Will consumers pay a premium for ethical transparent supply chains ?

An article in CNN (http://www.cnn.com/2013/08/26/living/aj-zady-ethical-fashion/index.html?hpt=hp_c3) describes two companies, Small Trades and Zady.com, who focus on providing all details of their supply chain – from the factory location to the employee sewing the apparel. The hope is that fashion conscious consumers would be willing to pay $50 for a Small Trades cotton shirt in order to know how the product was made, analogous to the premium for food tracking from farm to table. Will such a focus on supply chain transparency be rewarded with associated higher retail prices ? Can technology help with enabling the consumer to track the product in its journey along the supply chain ? Will the growth of consumer interest in ethical supply chains make domestic sourcing more competitive, will it increase the monitoring of global manufacturing or increase ownership of manufacturing by designers and retailers ?

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4 Responses to Will consumers pay a premium for ethical transparent supply chains ?

  1. Hamon says:

    Many companies are now turning towards ethical transparent supply chain with growing concerns from consumers. Companies like Patagonia and Lush have succesfully created a new space in market for sustainable goods. But the truth is that not lot of companies can afford to have ethical supply chain. Found another interesting article complementary to this:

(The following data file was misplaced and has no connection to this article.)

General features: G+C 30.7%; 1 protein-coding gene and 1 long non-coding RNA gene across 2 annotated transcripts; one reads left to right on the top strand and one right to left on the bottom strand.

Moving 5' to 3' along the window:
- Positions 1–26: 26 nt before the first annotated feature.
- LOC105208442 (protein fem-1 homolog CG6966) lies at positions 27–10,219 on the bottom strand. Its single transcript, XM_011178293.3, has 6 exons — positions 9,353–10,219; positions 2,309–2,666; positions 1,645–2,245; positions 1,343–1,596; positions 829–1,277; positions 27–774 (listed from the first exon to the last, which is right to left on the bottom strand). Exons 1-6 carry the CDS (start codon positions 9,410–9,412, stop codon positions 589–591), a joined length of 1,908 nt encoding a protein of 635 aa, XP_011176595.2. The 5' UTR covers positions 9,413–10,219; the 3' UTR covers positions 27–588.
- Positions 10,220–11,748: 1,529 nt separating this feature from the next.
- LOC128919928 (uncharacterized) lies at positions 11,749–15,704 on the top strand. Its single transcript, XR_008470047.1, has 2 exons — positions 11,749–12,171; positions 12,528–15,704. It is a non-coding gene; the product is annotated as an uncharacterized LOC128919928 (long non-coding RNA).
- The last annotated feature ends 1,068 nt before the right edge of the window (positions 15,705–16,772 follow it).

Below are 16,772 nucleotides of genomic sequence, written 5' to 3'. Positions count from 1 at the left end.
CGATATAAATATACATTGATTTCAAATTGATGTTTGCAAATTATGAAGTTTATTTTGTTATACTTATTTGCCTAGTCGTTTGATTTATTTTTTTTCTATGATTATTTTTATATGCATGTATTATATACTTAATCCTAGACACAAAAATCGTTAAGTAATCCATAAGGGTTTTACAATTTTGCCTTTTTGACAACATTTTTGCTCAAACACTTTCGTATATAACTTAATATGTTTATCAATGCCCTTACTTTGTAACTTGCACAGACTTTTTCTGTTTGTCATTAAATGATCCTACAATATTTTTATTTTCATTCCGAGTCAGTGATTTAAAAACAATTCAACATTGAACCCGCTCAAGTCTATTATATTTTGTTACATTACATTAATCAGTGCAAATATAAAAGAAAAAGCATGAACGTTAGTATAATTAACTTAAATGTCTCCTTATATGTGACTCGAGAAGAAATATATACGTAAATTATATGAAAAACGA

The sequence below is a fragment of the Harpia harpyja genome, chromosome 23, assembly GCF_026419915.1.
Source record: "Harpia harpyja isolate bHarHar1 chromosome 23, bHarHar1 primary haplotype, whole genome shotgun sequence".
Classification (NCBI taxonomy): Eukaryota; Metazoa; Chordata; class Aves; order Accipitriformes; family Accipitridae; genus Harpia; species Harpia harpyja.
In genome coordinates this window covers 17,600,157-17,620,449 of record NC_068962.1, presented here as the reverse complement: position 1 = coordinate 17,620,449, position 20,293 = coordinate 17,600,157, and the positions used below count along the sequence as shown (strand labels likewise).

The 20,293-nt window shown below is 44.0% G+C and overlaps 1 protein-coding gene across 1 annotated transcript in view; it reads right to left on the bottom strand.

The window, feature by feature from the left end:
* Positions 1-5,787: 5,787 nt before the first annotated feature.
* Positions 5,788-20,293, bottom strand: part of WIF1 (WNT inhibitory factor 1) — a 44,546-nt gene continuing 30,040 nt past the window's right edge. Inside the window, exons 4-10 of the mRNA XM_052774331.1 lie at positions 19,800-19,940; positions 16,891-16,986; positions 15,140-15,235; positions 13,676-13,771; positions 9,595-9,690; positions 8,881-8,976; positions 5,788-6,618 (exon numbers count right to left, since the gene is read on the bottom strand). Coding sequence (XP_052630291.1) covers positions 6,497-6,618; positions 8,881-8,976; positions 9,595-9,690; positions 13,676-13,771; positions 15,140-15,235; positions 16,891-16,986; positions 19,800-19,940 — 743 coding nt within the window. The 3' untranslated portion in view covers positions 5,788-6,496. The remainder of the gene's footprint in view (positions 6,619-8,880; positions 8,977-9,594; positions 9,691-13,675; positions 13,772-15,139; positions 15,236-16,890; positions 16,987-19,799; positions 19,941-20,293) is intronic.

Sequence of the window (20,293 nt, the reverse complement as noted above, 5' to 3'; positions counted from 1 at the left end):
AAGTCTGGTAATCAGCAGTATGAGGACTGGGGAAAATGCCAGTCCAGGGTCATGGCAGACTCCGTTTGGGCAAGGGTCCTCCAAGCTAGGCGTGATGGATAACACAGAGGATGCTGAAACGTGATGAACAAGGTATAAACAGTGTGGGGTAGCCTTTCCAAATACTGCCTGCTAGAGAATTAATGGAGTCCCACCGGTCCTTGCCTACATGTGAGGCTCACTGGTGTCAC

http://www.theguardian.com/sustainable-business/truth-supply-chain-consumer-goods

  2. If I am the customer , I would not pay for 50 dollars for the shirts even though I want to know more about the details in this supply chain.I know a lot of companies are trying to involve customers into different parts of the supply chain. That is a good idea because if customer can join the design part ,the company will know more about the demand of customer.

  3. Prasun Bhansali says:

    It depends upon where the companies wanted to sell. In developed countries, it may possible but in developing countries, customer still care about cost. Who will pay for the Green supply chain is still a big question, should government pay and encouarge the comapines by giving tax break or Should customer reward the comapnies for thier effort or should the supply chain partners bear the cost.

  4. Irina Benedyk says:

    I would like to point out that marketing of that project have been done perfectly! Concept of the goods, I prefer to call it the “shopping religion” – have been developed in details. The process of buying this product is not just the acquisition of goods, this is a belonging to a some group of people who “do care…”. Products distribution channel is online-sale. It is in the spirit of the goods, as this channel requires the lowest cost, most “clean” from any additional costs in the customer’s point of view. The next step is advertising. The project’s owners continue to adhere to the “net” concept, i.e. the use of non-intrusive articles repeatedly telling a new life story. Reports about the trips on the company’s website, social network and no TV (except, perhaps, the news ever) perfectly fits the concept of the goods. As far as wide advertising can be the huge part of final cost it could ruin the idea of the goods in the buyers’ eyes.